More questions than answers are the result of two Ohio lawmakers initiating the process on Thursday of establishing a framework for sports betting in the Buckeye State.
Senate Bill 316 was introduced by Sens. John Eklund, a Munson Township Republican, and Sean O’Brien, a Bazetta Democrat, however, the legislation has few specifics on what legal, Nevada-style sports wagering may look like in the state.
O’Brien says the bill is deliberately devoid of any details including if wagers on Ohio’s major professional sports teams in Cleveland (Indians-MLB, Browns-NFL, Cavaliers-NBA), Columbus (Blue Jackets-NHL) and Cincinnati (Reds-MLB, Bengals-NFL) will be legal. Betting on national college football power Ohio State and other Ohio college teams is also unaddressed.
Ohio Sports Betting Bill Emerges, With Key Questions Ahead About Wagering on In-State Collegiate Events
O’Brien said he wanted a bill introduced so it will have a bill number and constituents can offer opinions. He said he hopes to have more specifics in the bill by August or September. Currently it is only 16 words in length and reads: “It is the intent of the General Assembly to develop and enact legislation legalizing sports wagering.” Ohio’s legislative session runs until the very end of the year.
Ohio, considered a bellwether state politically, is expected to be under pressure to enact sports betting legislation because neighboring West Virginia sports betting licensees (all five of its casinos and racetracks) are expected to begin taking wagers at the end of August or early September.
West Virginia temporary regulations were approved on June 21 and recently filed. They allow licensees to offer mobile and online component that would attract the large segment of prospective sports bettors living in Ohio who, after signing up and depositing money, may access West Virginia sports pools by merely driving across the state border.
“My thinking right now is we already have casinos and racinos set up,” O’Brien said. “I’d kind of like to keep it in those institutions because they are set up for gaming. I’m not sure we want it in every 7-Eleven … and every bar.”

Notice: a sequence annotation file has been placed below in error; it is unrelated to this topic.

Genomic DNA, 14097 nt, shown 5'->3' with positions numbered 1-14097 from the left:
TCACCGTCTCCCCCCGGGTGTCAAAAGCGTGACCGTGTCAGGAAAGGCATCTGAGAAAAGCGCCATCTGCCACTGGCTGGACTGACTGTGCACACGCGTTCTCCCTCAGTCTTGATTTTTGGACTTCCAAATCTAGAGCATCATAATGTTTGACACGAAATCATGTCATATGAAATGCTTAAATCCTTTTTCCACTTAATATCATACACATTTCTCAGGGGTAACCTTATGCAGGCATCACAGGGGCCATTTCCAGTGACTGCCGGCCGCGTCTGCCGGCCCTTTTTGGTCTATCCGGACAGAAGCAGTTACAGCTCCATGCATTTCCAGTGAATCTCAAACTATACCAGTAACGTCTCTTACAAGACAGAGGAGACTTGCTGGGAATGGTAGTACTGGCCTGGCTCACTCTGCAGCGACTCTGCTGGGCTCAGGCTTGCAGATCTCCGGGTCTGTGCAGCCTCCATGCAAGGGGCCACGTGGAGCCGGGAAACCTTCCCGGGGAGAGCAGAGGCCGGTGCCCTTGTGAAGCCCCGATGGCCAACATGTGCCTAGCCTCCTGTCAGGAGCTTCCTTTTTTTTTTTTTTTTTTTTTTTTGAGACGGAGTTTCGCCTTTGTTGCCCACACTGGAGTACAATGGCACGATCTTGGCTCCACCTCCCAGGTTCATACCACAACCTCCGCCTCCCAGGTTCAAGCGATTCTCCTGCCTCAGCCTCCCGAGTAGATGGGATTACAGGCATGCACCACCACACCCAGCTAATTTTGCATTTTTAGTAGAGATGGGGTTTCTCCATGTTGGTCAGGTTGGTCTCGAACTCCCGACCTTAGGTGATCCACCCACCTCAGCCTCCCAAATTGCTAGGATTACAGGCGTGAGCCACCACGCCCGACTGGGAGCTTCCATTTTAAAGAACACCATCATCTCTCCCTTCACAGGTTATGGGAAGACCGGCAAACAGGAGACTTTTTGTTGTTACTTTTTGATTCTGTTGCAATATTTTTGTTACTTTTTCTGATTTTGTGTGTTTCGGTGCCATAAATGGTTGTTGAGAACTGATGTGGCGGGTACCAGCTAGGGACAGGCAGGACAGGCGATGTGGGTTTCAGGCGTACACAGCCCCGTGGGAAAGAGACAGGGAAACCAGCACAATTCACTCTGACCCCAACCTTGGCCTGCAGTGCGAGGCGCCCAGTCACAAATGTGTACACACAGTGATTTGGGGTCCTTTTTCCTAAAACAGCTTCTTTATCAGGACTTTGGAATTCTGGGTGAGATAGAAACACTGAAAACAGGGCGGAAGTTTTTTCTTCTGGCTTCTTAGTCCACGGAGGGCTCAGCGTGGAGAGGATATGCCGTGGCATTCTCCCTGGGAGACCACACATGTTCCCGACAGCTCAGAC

Last week, JACK Entertainment, a major casino operator in Ohio, issued a written statement regarding the possibility of Nevada-style sports betting in Ohio.
Matt Cullen, chief executive officer, JACK Entertainment, in an e-mail said, “Under the proper regulatory framework, we support the State of Ohio moving forward with sports betting at brick and mortar facilities.”
He continued, “However, the detailed state regulations that will be written in response to the Supreme Court’s decision will determine the safety and viability of this potential amenity. Certainly there is significant guest interest in sports betting being available at our facilities.”
Because JACK operates casinos in Downtown Cleveland, at Thistledown, a racetrack in a suburb east of the city, as well as Cincinnati, lawmakers will have to address Cleveland Cavaliers owner Dan Gilbert’s concurrent controlling ownership of JACK.
In Atlantic City, the Golden Nugget Atlantic City is owned by Tilman Fertitta, who also owns the Houston Rockets. New Jersey sports betting law and regulations currently prohibit the Golden Nugget, when it opens its sportsbook operation in early 2019 in a previously announced deal with Churchill Downs Inc., from taking any NBA wagers on any team.
In Nevada, however, common ownership of a casino and a professional sports team only requires the casino to prohibit wagers on games in which the owner’s team in involved. In Downtown Las Vegas, the Golden Nugget, also a Fertitta casino property, takes no action on the Houston Rockets, but does accept wagers on other NBA games.
Betting on the Buckeyes?
The question of whether Ohio would allow sports betting on college games is of particular interest because of the high-intensity nature of Ohio State University football fans.
Mississippi is moving forward on legal sports wagering with first wagers expected to take place this month. The Magnolia State will make no restriction whatsoever on wagering on contests involving Ole Miss or Mississippi State, as Allen Godfrey, Executive Director of the Mississippi Gaming Commission, scoffed at such a limitation. “Tell me that people are not already betting on these games all over the place, anyways,” Godfrey quipped.
Ohio state home to a significant number of other NCAA football and basketball teams, including six of the twelve members of the Division One FBS Mid-America Conference and the University of Cincinnati now a member of the American Athletic Conference (AAC), formerly known as the Big East, also a Division One FBS school.
Industry observers note that sports betting in Ohio could be extremely unattractive if wagering on the NBA at JACK casinos and state college football teams at any operation were unavailable, in addition to a prohibition on mobile and online betting.